ADS  Article  Google Scholar 

  18. Soeda, J. et al. Inch-size solution-processed single-crystalline films of high-mobility organic semiconductors. Appl. Phys. Exp. 6, 076503 (2013).

    ADS  Article  Google Scholar 

  19. Häusermann, R. et al. Device performance and density of trap states of organic and inorganic field-effect transistors. Org. Electron. 28, 306–313 (2016).

    Article  Google Scholar 

  20. Blülle, B., Troisi, A., Häusermann, R. & Batlogg, B. Charge transport perpendicular to the high mobility plane in organic crystals: bandlike temperature dependence maintained despite hundredfold anisotropy. Phys. Rev. B 93, 035205 (2016).

    ADS  Article  Google Scholar 

  21. Troisi, A. Dynamic disorder in molecular semiconductors: charge transport in two dimensions. J. Chem. Phys. 134, 034702 (2011).

    ADS  Article  Google Scholar 

  22. Fratini, S., Mayou, D. & Ciuchi, S. The transient localization scenario for charge transport in crystalline organic materials. Adv. Funct. Mater. 26, 2292–2315 (2016).

    Article  Google Scholar 

  23. Malissa, H. et al. Room-temperature coupling between electrical current and nuclear spins in OLEDs. Science 345, 1487–1490 (2014).

    ADS  Article  Google Scholar 

  24. Waters, D. et al. The spin-Dicke effect in OLED magnetoresistance. Nat. Phys. 11, 910–914 (2015).

    Article  Google Scholar 

  25. Alger, R. S. Electron Paramagnetic Resonance: Techniques and Applications (John Wiley, 1968).

    Google Scholar 

  26. Marumoto, K., Kuroda, S.-i., Takenobu, T. & Iwasa, Y. Spatial extent of wave functions of gate-induced hole carriers in pentacene field-effect devices as investigated by electron spin resonance. Phys. Rev. Lett. 97, 256603 (2006).

    ADS  Article  Google Scholar 

  27. Matsui, H., Hasegawa, T., Tokura, Y., Hiraoka, M. & Yamada, T. Polaron motional narrowing of electron spin resonance in organic field-effect transistors. Phys. Rev. Lett. 100, 126601 (2008).

    ADS  Article  Google Scholar 

  28. Wu, M. W., Jiang, J. H. & Weng, M. Q. Spin dynamics in semiconductors. Phys. Rep. 493, 61–236 (2010).

    ADS  MathSciNet  Article  Google Scholar 

  29. Nguyen, T. D. et al. Isotope effect in spin response of π-conjugated polymer films and devices. Nat. Mater. 9, 345–352 (2010).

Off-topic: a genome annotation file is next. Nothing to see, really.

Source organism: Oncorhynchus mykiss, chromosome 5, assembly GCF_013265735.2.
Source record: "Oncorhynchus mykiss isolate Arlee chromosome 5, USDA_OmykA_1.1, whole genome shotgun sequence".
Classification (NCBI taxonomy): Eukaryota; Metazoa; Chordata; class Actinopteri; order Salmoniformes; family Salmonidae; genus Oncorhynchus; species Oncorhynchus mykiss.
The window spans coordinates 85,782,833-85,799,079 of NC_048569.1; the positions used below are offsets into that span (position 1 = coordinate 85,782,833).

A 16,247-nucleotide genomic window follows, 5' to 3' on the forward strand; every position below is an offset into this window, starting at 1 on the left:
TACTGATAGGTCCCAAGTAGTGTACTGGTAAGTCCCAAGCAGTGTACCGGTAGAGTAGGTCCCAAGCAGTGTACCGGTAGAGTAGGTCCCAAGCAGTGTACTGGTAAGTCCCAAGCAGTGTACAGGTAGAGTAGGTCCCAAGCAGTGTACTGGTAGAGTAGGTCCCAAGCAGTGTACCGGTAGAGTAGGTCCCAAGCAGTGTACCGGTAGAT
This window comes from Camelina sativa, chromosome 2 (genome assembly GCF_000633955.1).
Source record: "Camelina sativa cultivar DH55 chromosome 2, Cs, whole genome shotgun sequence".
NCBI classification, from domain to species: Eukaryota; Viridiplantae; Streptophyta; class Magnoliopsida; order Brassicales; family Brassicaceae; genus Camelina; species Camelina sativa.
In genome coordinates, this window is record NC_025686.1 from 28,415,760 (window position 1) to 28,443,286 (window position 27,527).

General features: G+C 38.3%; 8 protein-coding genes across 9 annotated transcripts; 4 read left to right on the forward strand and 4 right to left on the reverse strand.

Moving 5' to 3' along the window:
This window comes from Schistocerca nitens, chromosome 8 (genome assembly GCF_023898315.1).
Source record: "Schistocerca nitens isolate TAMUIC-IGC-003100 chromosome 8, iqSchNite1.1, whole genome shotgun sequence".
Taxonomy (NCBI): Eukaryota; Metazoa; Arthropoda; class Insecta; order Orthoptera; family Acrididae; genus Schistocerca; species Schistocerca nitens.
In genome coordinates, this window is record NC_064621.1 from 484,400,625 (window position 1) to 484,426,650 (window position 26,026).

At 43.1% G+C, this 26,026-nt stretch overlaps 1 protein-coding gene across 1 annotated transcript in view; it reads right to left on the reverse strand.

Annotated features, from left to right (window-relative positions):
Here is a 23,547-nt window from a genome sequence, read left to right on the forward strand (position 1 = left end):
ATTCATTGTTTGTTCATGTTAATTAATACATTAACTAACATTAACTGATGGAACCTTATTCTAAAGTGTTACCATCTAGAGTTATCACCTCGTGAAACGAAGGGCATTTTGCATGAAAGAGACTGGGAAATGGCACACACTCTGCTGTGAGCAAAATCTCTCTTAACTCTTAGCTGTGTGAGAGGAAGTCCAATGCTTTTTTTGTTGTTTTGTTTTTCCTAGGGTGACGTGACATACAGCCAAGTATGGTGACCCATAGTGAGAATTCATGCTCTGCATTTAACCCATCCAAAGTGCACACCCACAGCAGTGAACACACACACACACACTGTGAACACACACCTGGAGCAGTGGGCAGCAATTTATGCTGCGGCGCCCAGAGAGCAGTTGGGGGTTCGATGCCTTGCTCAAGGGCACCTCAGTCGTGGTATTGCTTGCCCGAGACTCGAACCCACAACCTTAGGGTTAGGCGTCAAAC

ADS  Article  Google Scholar 

  30. Lou, X. et al. Electrical detection of spin transport in lateral ferromagnet–semiconductor devices. Nat. Phys. 3, 197–202 (2007).

    Article  Google Scholar 

  31. Drew, A. J. et al. Intrinsic mobility limit for anisotropic electron transport in Alq3 . Phys. Rev. Lett. 100, 116601 (2008).

    ADS  Article  Google Scholar 

  32. Wetzelaer, G., Koster, L. & Blom, P. Validity of the Einstein relation in disordered organic semiconductors. Phys. Rev. Lett. 107, 066605 (2011).

    ADS  Article  Google Scholar 

  33. Yu, Z. Spin–orbit coupling and its effects in organic solids. Phys. Rev. B 85, 115201 (2012).

    ADS  Article  Google Scholar 

Download references


J.Tsurumi was supported by a Grant-in-Aid for JSPS (Japan Society for the Promotion of Science) Research Fellows. S.W. thanks PRESTO-JST ‘Hyper-nano-space design toward Innovative Functionality (Grant No. JPMJPR151E)’, Leading Initiative for Excellent Young Researchers (LEADER-JSPS), and the Noguchi Institute for financial support. T.O. thanks PRESTO-JST ‘Molecular Technology and Creation of New Functions (Grant No. JPMJPR13K5)’. This work was partly supported by a KAKENHI Grant-in-Aid (No. 15H05455) from JSPS. The authors thank H. Ishii of Tsukuba University and S. Fratini of Institut Néel for stimulating discussions. We thank Asahi Glass Co., Ltd. for providing EPRIMA AL.

Author information

Authors and Affiliations



J.Tsurumi conceived, designed, and performed the ESR experiments. J.Tsurumi and H.M. analysed the data. T.K., R.H. and J.Tsurumi performed the Hall effect measurements. C.M. and T.O. synthesized and purified C10–DNBDT–NW. J.Tsurumi and S.W. wrote the manuscript with significant input from H.M. and J.Takeya. S.W. and J.Takeya supervised this work. All authors discussed the results and reviewed the manuscript.

Corresponding authors

Correspondence to Shun Watanabe or Jun Takeya.

Ethics declarations

Competing interests

The authors declare no competing financial interests.

Supplementary information

Supplementary information

Supplementary information (PDF 1060 kb)

Rights and permissions

Reprints and Permissions

About this article

Verify currency and authenticity via CrossMark

Cite this article

Tsurumi, J., Matsui, H., Kubo, T. et al. Coexistence of ultra-long spin relaxation time and coherent charge transport in organic single-crystal semiconductors. Nature Phys 13, 994–998 (2017).

Download citation

  • Received:

  • Accepted:

  • Published:

  • Issue Date:

  • DOI:

Further reading


Quick links

Nature Briefing

Sign up for the Nature Briefing newsletter — what matters in science, free to your inbox daily.

Get the most important science stories of the day, free in your inbox. Sign up for Nature Briefing